A new article on the Verge argues that the era of fixing your own phone "has nearly arrived."
When I called up iFixit CEO Kyle Wiens, I figured he’d be celebrating — after years of fighting for right-to-repair, big name companies like Google and Samsung have suddenly agreed to provide spare parts for their phones. Not only that, they signed deals with him to sell those parts through iFixit, alongside the company’s repair guides and tools. So did Valve.
But Wiens says he’s not done making deals yet. “There are more coming,” he says, one as soon as a couple of months from now. (No, it’s not Apple.) Motorola was actually the first to sign on nearly four years ago. And if Apple meaningfully joins them in offering spare parts to consumers — like it promised to do by early 2022 — the era of fixing your own phone may be underway. Last October, the United States effectively made it legal to open up many devices for the purpose of repair with an exemption to the Digital Millennium Copyright Act. Now, the necessary parts are arriving.
What changed? Weren’t these companies fighting tooth and nail to keep right-for-repair off the table, sometimes sneakily stopping bills at the last minute? Sure. But some legislation is getting through anyhow… and one French law in particular might have been the tipping point.
“The thing that’s changing the game more than anything else is the French repairability scorecard,” says Wiens, referring to a 2021 law that requires tech companies to reveal how repairable their phones are — on a scale of 0.0 to 10.0 — right next to their pricetag. Even Apple was forced to add repairability scores — but Wiens points me to this press release by Samsung instead. When Samsung commissioned a study to check whether the French repairability scores were meaningful, it didn’t just find the scorecards were handy — it found a staggering 80 percent of respondents would be willing to give up their favorite brand for a product that scored higher.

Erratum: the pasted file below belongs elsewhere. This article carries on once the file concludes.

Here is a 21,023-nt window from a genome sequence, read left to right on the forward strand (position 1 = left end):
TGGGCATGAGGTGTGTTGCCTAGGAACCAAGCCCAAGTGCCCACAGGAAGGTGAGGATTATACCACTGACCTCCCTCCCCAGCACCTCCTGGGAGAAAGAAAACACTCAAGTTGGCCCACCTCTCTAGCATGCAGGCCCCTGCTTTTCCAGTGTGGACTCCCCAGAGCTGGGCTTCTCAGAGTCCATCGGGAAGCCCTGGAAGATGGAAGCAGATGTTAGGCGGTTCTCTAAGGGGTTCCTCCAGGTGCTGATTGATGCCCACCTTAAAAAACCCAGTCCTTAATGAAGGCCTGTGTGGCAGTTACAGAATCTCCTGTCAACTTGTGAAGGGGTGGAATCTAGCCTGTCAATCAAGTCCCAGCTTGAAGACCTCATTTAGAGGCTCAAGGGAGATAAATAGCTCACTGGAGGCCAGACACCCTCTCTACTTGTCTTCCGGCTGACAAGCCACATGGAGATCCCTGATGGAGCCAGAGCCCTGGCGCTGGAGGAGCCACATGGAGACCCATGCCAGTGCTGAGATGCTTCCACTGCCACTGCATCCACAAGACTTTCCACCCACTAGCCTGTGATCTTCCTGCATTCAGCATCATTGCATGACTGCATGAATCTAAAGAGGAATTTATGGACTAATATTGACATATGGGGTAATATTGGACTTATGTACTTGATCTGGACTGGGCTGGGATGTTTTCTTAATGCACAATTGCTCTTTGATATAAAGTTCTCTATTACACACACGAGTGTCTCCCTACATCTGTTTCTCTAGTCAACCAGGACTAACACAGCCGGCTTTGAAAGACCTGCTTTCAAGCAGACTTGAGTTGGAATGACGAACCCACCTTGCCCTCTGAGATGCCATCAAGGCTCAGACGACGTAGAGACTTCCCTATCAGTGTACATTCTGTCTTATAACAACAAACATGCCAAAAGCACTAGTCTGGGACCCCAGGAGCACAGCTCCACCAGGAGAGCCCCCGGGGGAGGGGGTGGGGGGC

“There have been extensive studies done on the scorecard and it’s working,” says Wiens. “It’s driving behavior, it’s shifting consumer buying patterns.” Stick, meet carrot. Seeing an opportunity, Wiens suggests, pushed these companies to take up iFixit on the deal.
Nathan Proctor, director of the Campaign for the Right to Repair at the US Public Interest Research Group (US PIRG), still thinks the stick is primarily to thank. “It feels cheeky to say 100 percent… but none of this happens unless there’s a threat of legislation… These companies have known these were issues for a long time, and until we organized enough clout for it to start seeming inevitable, none of the big ones had particularly good repair programs and now they’re all announcing them,” Proctor notes.